Kickingball: a mix of football, baseball and home for Argentina’s Venezuelan refugees

When four friends started a league for the game in their adopted country, they had no idea how popular it would prove

Every Sunday, about 100 or so women from teens to middle age meet in Parque Olímpico in Buenos Aires. Using flour, they mark out a court on the grass, to play a sport that brings them a little bit of home in their adopted country.

Kickingball, a blend of football and baseball, is common across Venezuela and the refugees who left the country during the political and economic implosion of Nicolás Maduro’s government are bringing it to Argentina.

“This is like having a little piece of what’s yours here,” says María Gabriela Pratto, 29, one of the crowd watching Jacarandá take on Académicas. The financial analyst left Venezuela in 2020 because there was no work.

Venezuelan women enjoy a game of kickingball in Parque Olímpico, Buenos Aires.
Venezuelan women enjoy a game of kickingball in Parque Olímpico, Buenos Aires. Photograph: Gala Abramovich/The Guardian

She was 10 when she started playing kickingball, a variation of the US sport kickball, brought to Venezuela in 1965 by teacher Charito Ramírez. Two teams of 10 play on a baseball pitch, kicking footballs to score runs. If a ball is caught, the kicker is out.

By the 1980s, it was popularity was such it had its own federation and national tournaments. There are teams in every school and university in Venezuela.

The idea to start a league in Argentina began over coffee in March 2019. Diana Martínez, Anyelin Calderón, Rona Montesino and Maygle Hernández wanted to “reconnect with their roots”.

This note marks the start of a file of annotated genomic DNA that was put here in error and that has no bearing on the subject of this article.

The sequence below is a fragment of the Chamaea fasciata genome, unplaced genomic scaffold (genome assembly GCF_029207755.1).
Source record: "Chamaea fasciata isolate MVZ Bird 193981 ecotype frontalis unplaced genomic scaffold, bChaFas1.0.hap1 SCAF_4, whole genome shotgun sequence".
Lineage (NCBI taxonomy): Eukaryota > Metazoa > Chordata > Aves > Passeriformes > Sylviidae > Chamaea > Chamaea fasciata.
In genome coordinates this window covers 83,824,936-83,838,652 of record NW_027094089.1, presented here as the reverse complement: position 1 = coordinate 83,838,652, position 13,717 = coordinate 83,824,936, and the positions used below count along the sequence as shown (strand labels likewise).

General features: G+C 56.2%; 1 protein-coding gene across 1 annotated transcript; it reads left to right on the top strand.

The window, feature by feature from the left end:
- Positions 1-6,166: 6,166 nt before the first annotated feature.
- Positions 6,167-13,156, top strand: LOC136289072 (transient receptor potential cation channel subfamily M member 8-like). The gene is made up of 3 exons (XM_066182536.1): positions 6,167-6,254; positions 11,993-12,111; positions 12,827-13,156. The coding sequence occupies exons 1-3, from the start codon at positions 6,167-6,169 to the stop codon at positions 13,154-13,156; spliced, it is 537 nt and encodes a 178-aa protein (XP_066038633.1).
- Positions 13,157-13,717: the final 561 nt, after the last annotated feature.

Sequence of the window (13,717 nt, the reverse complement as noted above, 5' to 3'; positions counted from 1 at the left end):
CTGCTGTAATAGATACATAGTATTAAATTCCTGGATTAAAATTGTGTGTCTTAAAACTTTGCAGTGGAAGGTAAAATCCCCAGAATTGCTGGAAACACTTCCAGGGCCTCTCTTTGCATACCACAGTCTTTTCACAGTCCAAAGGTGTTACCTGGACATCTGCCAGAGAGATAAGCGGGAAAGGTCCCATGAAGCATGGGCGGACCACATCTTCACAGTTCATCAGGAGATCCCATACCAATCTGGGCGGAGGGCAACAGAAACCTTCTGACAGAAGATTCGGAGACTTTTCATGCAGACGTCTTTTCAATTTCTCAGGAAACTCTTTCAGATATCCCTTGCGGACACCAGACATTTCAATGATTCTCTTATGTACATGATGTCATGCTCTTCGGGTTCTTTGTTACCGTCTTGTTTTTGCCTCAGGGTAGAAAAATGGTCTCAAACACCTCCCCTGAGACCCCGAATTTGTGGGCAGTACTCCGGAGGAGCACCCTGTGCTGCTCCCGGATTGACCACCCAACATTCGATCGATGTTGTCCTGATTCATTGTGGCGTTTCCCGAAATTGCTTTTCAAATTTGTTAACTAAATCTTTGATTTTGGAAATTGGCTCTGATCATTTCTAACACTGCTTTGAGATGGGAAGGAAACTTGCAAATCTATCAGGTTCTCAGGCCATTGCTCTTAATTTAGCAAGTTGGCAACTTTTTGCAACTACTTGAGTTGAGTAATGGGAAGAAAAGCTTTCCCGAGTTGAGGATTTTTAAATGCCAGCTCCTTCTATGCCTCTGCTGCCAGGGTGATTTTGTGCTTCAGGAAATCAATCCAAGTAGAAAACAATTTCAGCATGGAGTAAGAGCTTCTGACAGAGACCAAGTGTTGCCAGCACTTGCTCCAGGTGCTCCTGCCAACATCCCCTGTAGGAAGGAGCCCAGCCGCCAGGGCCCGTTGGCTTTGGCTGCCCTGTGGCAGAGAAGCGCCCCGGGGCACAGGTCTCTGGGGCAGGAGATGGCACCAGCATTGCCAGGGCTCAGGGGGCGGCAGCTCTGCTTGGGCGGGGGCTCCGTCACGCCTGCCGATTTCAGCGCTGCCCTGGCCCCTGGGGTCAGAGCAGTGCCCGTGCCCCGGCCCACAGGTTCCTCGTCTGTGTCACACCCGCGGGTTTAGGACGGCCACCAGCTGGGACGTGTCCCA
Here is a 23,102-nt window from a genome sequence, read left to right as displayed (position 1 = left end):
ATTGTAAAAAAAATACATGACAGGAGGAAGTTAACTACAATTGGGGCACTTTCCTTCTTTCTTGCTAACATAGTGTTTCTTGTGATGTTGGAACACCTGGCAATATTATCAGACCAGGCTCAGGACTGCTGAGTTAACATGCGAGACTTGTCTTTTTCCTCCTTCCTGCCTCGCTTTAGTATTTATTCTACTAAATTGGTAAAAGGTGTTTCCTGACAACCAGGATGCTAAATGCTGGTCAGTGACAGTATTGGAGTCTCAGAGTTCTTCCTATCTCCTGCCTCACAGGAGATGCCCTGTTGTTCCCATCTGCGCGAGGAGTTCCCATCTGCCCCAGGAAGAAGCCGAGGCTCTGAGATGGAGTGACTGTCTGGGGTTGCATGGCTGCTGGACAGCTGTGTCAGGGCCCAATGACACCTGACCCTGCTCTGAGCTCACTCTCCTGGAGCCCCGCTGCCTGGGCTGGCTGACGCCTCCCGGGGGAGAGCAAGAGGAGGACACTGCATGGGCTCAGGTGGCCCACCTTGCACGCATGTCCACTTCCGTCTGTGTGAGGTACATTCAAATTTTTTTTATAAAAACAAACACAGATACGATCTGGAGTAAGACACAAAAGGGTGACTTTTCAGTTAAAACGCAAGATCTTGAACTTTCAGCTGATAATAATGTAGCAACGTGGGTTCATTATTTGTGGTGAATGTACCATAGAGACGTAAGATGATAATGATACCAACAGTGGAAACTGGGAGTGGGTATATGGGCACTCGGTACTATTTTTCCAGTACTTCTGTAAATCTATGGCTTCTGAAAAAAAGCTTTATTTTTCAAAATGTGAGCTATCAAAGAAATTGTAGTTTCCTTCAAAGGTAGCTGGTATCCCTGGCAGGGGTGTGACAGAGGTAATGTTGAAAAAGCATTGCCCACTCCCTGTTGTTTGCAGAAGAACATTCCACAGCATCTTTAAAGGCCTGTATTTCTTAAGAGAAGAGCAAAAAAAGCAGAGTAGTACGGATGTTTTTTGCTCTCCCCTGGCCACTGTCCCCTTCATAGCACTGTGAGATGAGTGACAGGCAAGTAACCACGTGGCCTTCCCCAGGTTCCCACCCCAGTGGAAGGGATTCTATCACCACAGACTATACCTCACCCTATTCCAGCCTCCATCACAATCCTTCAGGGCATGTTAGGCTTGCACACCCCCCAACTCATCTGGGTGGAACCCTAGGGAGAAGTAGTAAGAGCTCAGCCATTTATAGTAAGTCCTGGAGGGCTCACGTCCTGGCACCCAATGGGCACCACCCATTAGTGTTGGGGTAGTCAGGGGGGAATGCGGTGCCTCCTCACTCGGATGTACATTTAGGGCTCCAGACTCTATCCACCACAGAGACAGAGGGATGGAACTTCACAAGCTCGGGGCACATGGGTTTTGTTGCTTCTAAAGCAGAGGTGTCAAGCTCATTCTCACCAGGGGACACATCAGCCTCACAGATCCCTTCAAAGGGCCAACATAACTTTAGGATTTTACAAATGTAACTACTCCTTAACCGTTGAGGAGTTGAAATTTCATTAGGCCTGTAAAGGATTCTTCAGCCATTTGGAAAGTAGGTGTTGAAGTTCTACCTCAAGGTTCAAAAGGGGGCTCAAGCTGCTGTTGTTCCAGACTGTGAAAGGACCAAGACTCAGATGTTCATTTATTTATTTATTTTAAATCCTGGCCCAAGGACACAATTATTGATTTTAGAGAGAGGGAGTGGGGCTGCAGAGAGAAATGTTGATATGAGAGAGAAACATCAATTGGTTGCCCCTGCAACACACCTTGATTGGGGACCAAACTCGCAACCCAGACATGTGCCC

A Jacarandá player tries to score a run.
A Jacarandá player tries to score a run. Photograph: Gala Abramovich/The Guardian

They advertised on social media, expecting a handful of women to turn up but attracted a crowd. “After that, we had the idea to do something a little more ambitious,” says Hernández. There are now nine teams and the Sunday matches in the park draw spirited crowds and stalls have sprung up selling Venezuelan food and drink such as chicha (a rice drink), arepas (corn cakes) and empanadas.

“A lot of families who spend Sundays in this park now know what kickingball is and they like it. They know what chicha is and they drink it … They make our culture their own,” says Pratto, who plays for the Warriors.

“This is like a new family for us,” says Montesino, particularly for the women who don’t have relatives or friends in Argentina.

Some of those who play are from the LGBTQ+ community, who faced discrimination at home where same-sex marriage remains illegal and laws banning discrimination in the workplace are rarely enforced.

A kickingball team huddle in the Parque Olímpico, Buenos Aires.
A kickingball team huddle in the Parque Olímpico, Buenos Aires Photograph: Gala Abramovich/The Guardian

“[In Venezuela] we have a very sexist and closed society regarding the LGBTQ+ community. You’re discriminated against or mocked if you’re gay or bisexual. But here, we’re free,” says Dilimar Ramos, 30, a kinesiologist who plays for the Warriors.

“It’s not that you have to be gay to play kickingball,” she says. “But with these girls, you feel free to be who you are. You don’t have to hide or to be afraid of what people will say.”

The kickingball teams greet one other before the game begins
The kickingball teams pay one other mutual respect before the game begins Photograph: Gala Abramovich/The Guardian

Later this month, the best players will be selected to play in a tournament in Colombia organised by the International Federation of Kickingball, established in 2020 with 16 member countries.

The squad, currently raising money for the trip, will play in the blue and white colours of Argentina. “Even though it is a Venezuelan sport and we’re Venezuelan, I’m very proud to represent Argentina,” says Pratto.

Grecia Esparragoza, 26, agrees. As the final whistle blows on the match, giving her team, Jacarandá, victory, she says: “I am very thankful to this country, it taught me to never give up on my dreams, and gave me freedom.”

Facundo Iglesia in Buenos Aires

The GuardianTramp

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